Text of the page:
Despite heavy rains at the moment, the aquifers have dried up

JEAN-PIERRE CLATOT / AFP In January 2023, groundwater levels in large parts of France are at “alarming” levels. (Illustration: Shamruz station in Isere in 2006, without snow)


In January 2023, groundwater levels in large parts of France are at “alarming” levels. (Illustration: Shamruz station in Isere in 2006, without snow)

ENVIRONMENT – Dry rivers, water no longer flowing from taps, waterless crops: images of the summer drought of 2022 caught the attention of the French. This winter, episodes of torrential rain from storms Gerard and Fien from late December and early in the week should reassure us about water supplies for the summer. And yet…

Unfortunately, this bad weather seems insufficient to raise the groundwater table, which is currently very low. “The same scenario applies in the summer of 2023 as in 2022,” wait with HuffPost David Labat, research professor at Paul Sabatier University in Toulouse.

Water restrictions in the middle of winter

Remember: the great mildness of late 2022 caused floods in France. For example, from December 31 to January 2, Brittany had a month of rain. In the Alps, incessant rains melted the little snow left on the slopes. The start of 2023 on January 10th, in just 24 hours, the equivalent of three weeks of rain in the Pyrenees massif, was not overlooked.

However, water levels are at levels “ worried » In most regions of France, as warned, the Bureau of Geological and Mining Surveys (BRGM) in its last monthly bulletin published on January 13.

In December, the groundwater level is not satisfactory. “Indeed, autumn rains are too little to offset the accumulated deficit through 2022 and improve groundwater conditions in the long term.” BRGM continues « table air “. A public institution that also calls itself “fairly pessimistic” About water availability in 2023.

Neither Gerard nor Fien will allow the aquifers to be recharged

As of January 16, four departments are still on drought alert (Ille-et-Villan, Jura, Loser and Savoie) and eight are under water restrictions (Oise, Deux-Sèvres) or heightened preparedness. , Ain, Isère, Lot, Tarn-et-Garonne, Haute-Garonne and Pyrénées-Orientales), according to the government website Propluvia.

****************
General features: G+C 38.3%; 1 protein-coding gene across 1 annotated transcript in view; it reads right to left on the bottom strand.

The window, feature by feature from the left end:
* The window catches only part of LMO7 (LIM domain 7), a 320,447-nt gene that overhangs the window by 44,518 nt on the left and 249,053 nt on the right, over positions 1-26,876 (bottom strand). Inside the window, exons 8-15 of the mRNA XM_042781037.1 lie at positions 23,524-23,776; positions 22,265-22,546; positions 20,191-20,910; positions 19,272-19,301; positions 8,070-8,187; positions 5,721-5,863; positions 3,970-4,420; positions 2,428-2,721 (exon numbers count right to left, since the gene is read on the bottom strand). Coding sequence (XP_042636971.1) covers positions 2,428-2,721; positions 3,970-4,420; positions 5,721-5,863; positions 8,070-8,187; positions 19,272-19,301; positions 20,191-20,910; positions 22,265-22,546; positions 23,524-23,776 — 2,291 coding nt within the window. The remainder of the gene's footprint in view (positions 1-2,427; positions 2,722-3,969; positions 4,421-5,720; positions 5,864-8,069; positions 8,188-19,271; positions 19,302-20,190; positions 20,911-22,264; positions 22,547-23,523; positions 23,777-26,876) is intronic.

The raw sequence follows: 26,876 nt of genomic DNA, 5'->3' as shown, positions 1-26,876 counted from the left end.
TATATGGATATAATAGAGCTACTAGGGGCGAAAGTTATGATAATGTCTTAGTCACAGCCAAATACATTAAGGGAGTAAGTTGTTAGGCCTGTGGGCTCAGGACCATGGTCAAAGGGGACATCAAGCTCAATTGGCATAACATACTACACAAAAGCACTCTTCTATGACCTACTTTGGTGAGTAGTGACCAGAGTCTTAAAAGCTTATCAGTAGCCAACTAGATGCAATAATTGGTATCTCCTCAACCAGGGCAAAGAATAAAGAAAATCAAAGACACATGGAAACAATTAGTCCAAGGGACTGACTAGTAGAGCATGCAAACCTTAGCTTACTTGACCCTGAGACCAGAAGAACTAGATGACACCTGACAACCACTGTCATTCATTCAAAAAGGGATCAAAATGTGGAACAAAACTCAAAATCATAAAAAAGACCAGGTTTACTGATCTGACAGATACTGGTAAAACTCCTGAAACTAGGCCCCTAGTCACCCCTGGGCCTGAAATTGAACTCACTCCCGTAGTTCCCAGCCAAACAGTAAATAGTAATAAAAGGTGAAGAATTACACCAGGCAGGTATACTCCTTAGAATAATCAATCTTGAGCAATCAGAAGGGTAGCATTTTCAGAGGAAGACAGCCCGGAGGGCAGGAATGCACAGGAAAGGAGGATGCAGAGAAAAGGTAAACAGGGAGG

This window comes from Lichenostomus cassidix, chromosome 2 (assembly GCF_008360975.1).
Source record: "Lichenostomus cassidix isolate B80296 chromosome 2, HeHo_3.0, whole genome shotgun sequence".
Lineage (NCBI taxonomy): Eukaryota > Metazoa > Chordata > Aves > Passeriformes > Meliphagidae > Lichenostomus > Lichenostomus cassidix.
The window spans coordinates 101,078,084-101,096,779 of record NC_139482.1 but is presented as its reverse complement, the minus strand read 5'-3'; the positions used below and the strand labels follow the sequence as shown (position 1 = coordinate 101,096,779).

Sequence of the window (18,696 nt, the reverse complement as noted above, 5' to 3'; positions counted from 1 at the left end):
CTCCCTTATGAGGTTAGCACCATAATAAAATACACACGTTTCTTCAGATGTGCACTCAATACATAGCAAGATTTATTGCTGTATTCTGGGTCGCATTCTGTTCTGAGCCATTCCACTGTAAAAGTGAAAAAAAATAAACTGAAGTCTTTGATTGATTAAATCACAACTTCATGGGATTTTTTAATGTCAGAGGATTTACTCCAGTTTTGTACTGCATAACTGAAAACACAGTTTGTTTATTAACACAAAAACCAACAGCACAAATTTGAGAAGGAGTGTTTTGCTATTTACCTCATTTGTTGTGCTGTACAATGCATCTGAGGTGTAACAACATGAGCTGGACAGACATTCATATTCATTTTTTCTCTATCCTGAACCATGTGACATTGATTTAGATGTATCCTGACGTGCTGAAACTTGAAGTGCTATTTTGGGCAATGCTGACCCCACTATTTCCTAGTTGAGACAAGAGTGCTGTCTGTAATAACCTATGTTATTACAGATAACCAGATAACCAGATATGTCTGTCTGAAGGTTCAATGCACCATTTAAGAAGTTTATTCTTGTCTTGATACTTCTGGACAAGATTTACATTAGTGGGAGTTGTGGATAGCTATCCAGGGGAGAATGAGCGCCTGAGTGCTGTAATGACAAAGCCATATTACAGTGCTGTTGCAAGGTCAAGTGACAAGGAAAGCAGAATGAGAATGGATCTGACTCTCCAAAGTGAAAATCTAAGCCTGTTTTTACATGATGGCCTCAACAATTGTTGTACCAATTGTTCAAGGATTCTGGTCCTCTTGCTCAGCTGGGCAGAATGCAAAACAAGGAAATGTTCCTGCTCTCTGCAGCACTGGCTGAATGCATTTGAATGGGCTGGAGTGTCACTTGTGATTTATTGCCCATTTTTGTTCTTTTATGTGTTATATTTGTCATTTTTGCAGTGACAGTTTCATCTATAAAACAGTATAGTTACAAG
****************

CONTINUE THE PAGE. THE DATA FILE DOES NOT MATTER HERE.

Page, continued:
But can’t Gerard and Fien storms, which occurred in France in recent days with their share of precipitation, change the situation? Unfortunately not, answers David Labat. “When there are storms, the soil will be saturated. It is exactly like a sponge: when it is saturated, it cannot absorb more water. »

Therefore, there is no vertical flow of water to allow recharge of aquifers “, continues researcher Paul Sabatier University. “It’s the same principle as summer storms: you can have 300 millimeters of water in a few hours without affecting the level of water tables,” later supports the professor of hydrology.

Obviously, when such bad weather occurs, the water runs off instead of seeping in, causing flooding. On Wednesday 18 January, Landes and Pyrénées-Atlantiques were also still under orange alert by Météo-France, where heavy rain was expected. “flood of rain”.

Two more months to reverse the trend

In addition to these adverse weather conditions, which had counterproductive effects, the extreme mildness of late December and early January did not allow for sufficient snow reserves. “This stock usually fills dams that regulate downstream flows (seasonal declines in rivers, editor’s note) in summer, Expect very dry lands and very low flows for July-August 2023, the researcher says.

The same alarming observation was made by Pierre Pannet, deputy director of BRGM, during a press briefing held in mid-January. If rain continues to be this rare in 2023, “ By the end of the summer of 2022, we will be in a worse situation than what we are living in.” while almost all metropolitan authorities are experiencing water restrictions.

If the groundwater situation in France is less favorable today than at the end of winter 2021-2022, there are still two months to reverse the trend. There is no miracle recipe for this: regular rains are necessary. “We need 20-30 millimeters of rain every two weeks in February and March.” still supports David Labat. After April, it will be too late, because the rains that mark the tip of the spring nose will soak into the budding vegetation and not drip into the groundwater.

“Water” action plan developed by the government

As for crops, the water situation is also very worrying in the Aude and Pyrenees-Orientales. soil moisture index is close to 0. Yes, zero, in January “, as noted by agroclimatologist Serge Zakan, in a message published on his Twitter account. The rains since January 15 and 16 are not “not enough to fill the gap, but it will relieve the fauna and flora in the first centimeters of the earth”makes the researcher somewhat relativistic.

Faced with 2022, the hottest year on record in France, with a rainfall deficit approaching 25%, the government is now drawing up an action plan. “water” For 2023 “Reducing water consumption and optimizing withdrawals, better reuse of wastewater and accelerating the reduction of leakages in water networks”. Details of the measures will be announced at a meeting of local water authorities in Rennes on January 26.

The government no longer has a choice: we must enter a period of water vigilance.”, there is still a lot of David Labat. The hydrologist reminds that record droughts will continue to increase with climate change. “The odds of a major deficit year like 2022 occurring in the 1980s were 20 in 10, today that chance rises to one in five. »

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